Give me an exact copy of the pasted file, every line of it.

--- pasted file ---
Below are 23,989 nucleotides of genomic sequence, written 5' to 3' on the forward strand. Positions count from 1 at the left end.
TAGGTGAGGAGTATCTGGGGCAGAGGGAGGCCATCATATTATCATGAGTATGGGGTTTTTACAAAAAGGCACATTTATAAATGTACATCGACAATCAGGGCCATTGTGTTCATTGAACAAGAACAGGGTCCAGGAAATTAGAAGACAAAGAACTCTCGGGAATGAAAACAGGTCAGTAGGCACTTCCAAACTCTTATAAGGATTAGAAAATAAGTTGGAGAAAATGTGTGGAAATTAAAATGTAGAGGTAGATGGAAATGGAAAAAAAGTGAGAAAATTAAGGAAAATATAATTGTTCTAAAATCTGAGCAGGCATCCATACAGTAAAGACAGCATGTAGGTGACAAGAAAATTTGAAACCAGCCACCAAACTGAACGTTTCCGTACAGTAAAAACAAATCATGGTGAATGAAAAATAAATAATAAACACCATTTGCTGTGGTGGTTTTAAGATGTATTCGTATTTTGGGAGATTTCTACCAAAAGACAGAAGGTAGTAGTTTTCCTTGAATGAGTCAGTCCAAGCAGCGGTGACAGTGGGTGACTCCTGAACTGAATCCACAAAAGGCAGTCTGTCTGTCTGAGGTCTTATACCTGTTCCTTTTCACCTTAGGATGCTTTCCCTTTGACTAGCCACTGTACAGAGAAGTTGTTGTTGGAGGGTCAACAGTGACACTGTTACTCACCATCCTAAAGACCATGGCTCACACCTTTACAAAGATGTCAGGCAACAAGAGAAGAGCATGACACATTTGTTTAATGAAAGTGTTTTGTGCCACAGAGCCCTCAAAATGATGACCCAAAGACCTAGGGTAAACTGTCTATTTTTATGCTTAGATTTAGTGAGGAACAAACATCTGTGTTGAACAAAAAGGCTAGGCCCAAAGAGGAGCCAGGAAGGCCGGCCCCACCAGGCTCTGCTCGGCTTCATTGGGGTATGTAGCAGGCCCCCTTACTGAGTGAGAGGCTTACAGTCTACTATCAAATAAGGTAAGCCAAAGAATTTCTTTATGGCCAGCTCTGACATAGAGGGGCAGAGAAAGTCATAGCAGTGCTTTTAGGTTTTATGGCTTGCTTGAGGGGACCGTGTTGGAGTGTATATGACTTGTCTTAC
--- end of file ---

Below are 23,989 nucleotides of genomic sequence, written 5' to 3' on the forward strand. Positions count from 1 at the left end.
TAGGTGAGGAGTATCTGGGGCAGAGGGAGGCCATCATATTATCATGAGTATGGGGTTTTTACAAAAAGGCACATTTATAAATGTACATCGACAATCAGGGCCATTGTGTTCATTGAACAAGAACAGGGTCCAGGAAATTAGAAGACAAAGAACTCTCGGGAATGAAAACAGGTCAGTAGGCACTTCCAAACTCTTATAAGGATTAGAAAATAAGTTGGAGAAAATGTGTGGAAATTAAAATGTAGAGGTAGATGGAAATGGAAAAAAAGTGAGAAAATTAAGGAAAATATAATTGTTCTAAAATCTGAGCAGGCATCCATACAGTAAAGACAGCATGTAGGTGACAAGAAAATTTGAAACCAGCCACCAAACTGAACGTTTCCGTACAGTAAAAACAAATCATGGTGAATGAAAAATAAATAATAAACACCATTTGCTGTGGTGGTTTTAAGATGTATTCGTATTTTGGGAGATTTCTACCAAAAGACAGAAGGTAGTAGTTTTCCTTGAATGAGTCAGTCCAAGCAGCGGTGACAGTGGGTGACTCCTGAACTGAATCCACAAAAGGCAGTCTGTCTGTCTGAGGTCTTATACCTGTTCCTTTTCACCTTAGGATGCTTTCCCTTTGACTAGCCACTGTACAGAGAAGTTGTTGTTGGAGGGTCAACAGTGACACTGTTACTCACCATCCTAAAGACCATGGCTCACACCTTTACAAAGATGTCAGGCAACAAGAGAAGAGCATGACACATTTGTTTAATGAAAGTGTTTTGTGCCACAGAGCCCTCAAAATGATGACCCAAAGACCTAGGGTAAACTGTCTATTTTTATGCTTAGATTTAGTGAGGAACAAACATCTGTGTTGAACAAAAAGGCTAGGCCCAAAGAGGAGCCAGGAAGGCCGGCCCCACCAGGCTCTGCTCGGCTTCATTGGGGTATGTAGCAGGCCCCCTTACTGAGTGAGAGGCTTACAGTCTACTATCAAATAAGGTAAGCCAAAGAATTTCTTTATGGCCAGCTCTGACATAGAGGGGCAGAGAAAGTCATAGCAGTGCTTTTAGGTTTTATGGCTTGCTTGAGGGGACCGTGTTGGAGTGTATATGACTTGTCTTAC